U.S. President Barack Obama, whose administration recently declassified documents relating to Guantanamo, has said he opposes prosecuting CIA operatives who may have conducted harsh interrogations at detention facility.

But Obama appeared to leave open the possibility that those who designed the legal framework for the techniques might come under closer scrutiny in the United States.

Garzon's latest case cites allegations of torture, while in U.S. custody, the following men:

- Hamed Abderrahman Ahmed, a Spanish citizen captured in Pakistan in 2001, who was later sent to Guantanamo. He arrived in Spain in 2004 and was acquitted of terrorism charges by Spain's Supreme Court.

- Lhacen Ikassrin, a Moroccan who lived in Spain for 13 years. He was detained in Afghanistan in November 2001, sent to Guantanamo and delivered to
Spain in July 2005, where he was acquitted of terrorism charges by the National Court.

- Jamiel Abdul Latiff Al Banna, a Palestinian detained in Gambia in November 2002 by the United States military. He was sent to Guantanamo but was due to arrive in Britain in December 2007, prompting a Garzon arrest warrant.

- Omar Deghayes, a Lebanese detained in Pakistan in April 2002, eventually arriving in Guantanamo but who was due to arrive in Britain in December 2007, also prompting an arrest warrant from Garzon.

The judge is Spain's best-known investigating magistrate for international human rights abuses. He issued a precedent-setting arrest warrant for former Chilean dictator Augusto Pinochet in 1998 while Pinochet was in a London hospital.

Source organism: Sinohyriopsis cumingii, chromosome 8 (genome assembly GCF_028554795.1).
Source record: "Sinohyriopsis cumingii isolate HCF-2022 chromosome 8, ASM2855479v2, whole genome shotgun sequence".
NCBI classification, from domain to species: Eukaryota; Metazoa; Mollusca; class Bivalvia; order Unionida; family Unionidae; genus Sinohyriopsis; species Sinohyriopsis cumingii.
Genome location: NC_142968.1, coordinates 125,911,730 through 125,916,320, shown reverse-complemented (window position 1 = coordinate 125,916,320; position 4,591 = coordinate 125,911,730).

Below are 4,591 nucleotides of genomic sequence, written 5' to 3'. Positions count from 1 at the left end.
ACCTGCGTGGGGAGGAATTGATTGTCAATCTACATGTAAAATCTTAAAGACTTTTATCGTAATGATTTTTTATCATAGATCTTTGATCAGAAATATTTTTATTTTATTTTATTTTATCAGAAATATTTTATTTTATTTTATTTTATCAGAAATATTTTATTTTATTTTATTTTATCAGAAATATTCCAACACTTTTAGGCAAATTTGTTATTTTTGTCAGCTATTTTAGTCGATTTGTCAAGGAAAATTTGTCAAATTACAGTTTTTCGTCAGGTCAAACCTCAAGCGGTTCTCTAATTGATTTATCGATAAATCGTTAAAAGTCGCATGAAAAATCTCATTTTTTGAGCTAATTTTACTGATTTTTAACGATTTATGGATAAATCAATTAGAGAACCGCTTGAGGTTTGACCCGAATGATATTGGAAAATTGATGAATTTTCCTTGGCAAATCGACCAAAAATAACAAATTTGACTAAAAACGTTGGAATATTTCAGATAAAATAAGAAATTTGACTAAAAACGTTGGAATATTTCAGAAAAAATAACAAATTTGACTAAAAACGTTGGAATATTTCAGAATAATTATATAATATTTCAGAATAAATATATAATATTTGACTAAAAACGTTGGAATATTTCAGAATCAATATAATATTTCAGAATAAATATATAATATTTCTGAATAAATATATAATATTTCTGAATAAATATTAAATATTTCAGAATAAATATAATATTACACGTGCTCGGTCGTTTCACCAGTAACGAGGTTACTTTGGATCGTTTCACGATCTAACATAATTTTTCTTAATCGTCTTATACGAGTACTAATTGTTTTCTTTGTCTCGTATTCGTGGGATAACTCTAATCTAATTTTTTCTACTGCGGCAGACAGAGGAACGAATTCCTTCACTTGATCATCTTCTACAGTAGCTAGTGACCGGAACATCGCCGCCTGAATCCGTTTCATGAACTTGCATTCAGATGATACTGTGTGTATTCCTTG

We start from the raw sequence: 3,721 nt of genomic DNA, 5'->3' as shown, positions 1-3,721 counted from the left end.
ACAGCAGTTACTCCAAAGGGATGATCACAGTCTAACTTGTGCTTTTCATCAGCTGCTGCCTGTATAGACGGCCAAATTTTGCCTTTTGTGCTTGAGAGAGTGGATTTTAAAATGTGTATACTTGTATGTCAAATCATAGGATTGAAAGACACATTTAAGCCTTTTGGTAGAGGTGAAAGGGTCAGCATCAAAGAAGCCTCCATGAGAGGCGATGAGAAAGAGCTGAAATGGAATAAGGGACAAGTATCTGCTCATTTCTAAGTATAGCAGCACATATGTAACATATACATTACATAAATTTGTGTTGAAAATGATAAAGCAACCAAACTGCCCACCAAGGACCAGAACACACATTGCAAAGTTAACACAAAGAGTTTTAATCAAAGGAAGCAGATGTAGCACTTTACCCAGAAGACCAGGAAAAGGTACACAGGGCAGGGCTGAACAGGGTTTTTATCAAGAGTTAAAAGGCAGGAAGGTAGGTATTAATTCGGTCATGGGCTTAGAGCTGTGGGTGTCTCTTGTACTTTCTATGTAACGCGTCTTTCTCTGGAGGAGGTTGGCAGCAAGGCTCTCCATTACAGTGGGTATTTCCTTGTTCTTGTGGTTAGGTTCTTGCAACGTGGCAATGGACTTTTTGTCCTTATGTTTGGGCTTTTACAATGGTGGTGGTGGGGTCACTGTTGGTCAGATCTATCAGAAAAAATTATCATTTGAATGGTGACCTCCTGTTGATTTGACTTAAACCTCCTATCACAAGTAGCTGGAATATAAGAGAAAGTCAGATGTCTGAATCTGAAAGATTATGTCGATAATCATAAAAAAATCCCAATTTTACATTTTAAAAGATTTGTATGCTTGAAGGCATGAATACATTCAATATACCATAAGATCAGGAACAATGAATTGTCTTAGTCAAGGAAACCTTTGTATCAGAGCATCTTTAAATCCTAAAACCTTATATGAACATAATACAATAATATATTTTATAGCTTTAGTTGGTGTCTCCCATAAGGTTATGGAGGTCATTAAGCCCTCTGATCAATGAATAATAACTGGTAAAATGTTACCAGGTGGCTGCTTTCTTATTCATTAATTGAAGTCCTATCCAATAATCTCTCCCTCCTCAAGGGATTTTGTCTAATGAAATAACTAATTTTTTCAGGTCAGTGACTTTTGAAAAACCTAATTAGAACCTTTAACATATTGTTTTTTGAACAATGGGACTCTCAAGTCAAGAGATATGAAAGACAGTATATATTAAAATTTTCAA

Garzon, in the latest case, asks another judge at the National Court, Ismael Moreno, to submit documents about Moreno's investigation into CIA flights allegedly carrying prisoners to Guantanamo that may have stopped on Spanish soil.

Filed under: Bush administration • Guantanamo
soundoff (84 Responses)
  1. Retired US ARMY

    I dare anyone to call me soft, liberal, a lefty or any other name that seems so popular out there. All you need to understand is that we have a Consitution, and that we as a nation sign things called Treaties and Conventions, and that these are as binding as any Federal Law ever passed. If laws were violated then those that violated the laws should be held accountable in a court of law. You also need to understand it would appear that our laws apply to those in our custody, we don't have little no law zones that we can behave in any fashion we want. If international laws were violated and we can not police our own, then the international community should as with any rouge state take action to bring violators to justice. NO ONE is above the law. No Action taken for what ever reason, is above the law.